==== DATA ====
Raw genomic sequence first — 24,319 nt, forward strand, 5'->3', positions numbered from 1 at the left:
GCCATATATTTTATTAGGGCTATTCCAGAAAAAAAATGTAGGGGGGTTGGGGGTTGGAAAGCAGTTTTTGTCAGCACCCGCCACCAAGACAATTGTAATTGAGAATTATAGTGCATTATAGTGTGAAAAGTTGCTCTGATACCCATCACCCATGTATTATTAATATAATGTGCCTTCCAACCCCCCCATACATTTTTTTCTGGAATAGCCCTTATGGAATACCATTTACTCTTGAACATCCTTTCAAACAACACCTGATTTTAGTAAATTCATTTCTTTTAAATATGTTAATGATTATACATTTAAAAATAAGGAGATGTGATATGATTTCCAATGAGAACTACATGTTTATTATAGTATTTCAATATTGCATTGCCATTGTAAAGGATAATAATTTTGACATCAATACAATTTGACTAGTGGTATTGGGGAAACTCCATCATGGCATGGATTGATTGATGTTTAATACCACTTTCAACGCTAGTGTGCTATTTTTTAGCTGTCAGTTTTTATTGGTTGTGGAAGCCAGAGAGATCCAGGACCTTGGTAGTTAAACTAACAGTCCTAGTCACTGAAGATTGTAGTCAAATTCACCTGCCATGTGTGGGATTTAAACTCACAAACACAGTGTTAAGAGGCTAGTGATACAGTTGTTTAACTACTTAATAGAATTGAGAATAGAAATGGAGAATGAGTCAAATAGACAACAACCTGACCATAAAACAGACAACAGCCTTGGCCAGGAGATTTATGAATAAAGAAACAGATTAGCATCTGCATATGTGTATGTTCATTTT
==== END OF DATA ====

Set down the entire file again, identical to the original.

Raw genomic sequence first — 24,319 nt, forward strand, 5'->3', positions numbered from 1 at the left:
GCCATATATTTTATTAGGGCTATTCCAGAAAAAAAATGTAGGGGGGTTGGGGGTTGGAAAGCAGTTTTTGTCAGCACCCGCCACCAAGACAATTGTAATTGAGAATTATAGTGCATTATAGTGTGAAAAGTTGCTCTGATACCCATCACCCATGTATTATTAATATAATGTGCCTTCCAACCCCCCCATACATTTTTTTCTGGAATAGCCCTTATGGAATACCATTTACTCTTGAACATCCTTTCAAACAACACCTGATTTTAGTAAATTCATTTCTTTTAAATATGTTAATGATTATACATTTAAAAATAAGGAGATGTGATATGATTTCCAATGAGAACTACATGTTTATTATAGTATTTCAATATTGCATTGCCATTGTAAAGGATAATAATTTTGACATCAATACAATTTGACTAGTGGTATTGGGGAAACTCCATCATGGCATGGATTGATTGATGTTTAATACCACTTTCAACGCTAGTGTGCTATTTTTTAGCTGTCAGTTTTTATTGGTTGTGGAAGCCAGAGAGATCCAGGACCTTGGTAGTTAAACTAACAGTCCTAGTCACTGAAGATTGTAGTCAAATTCACCTGCCATGTGTGGGATTTAAACTCACAAACACAGTGTTAAGAGGCTAGTGATACAGTTGTTTAACTACTTAATAGAATTGAGAATAGAAATGGAGAATGAGTCAAATAGACAACAACCTGACCATAAAACAGACAACAGCCTTGGCCAGGAGATTTATGAATAAAGAAACAGATTAGCATCTGCATATGTGTATGTTCATTTT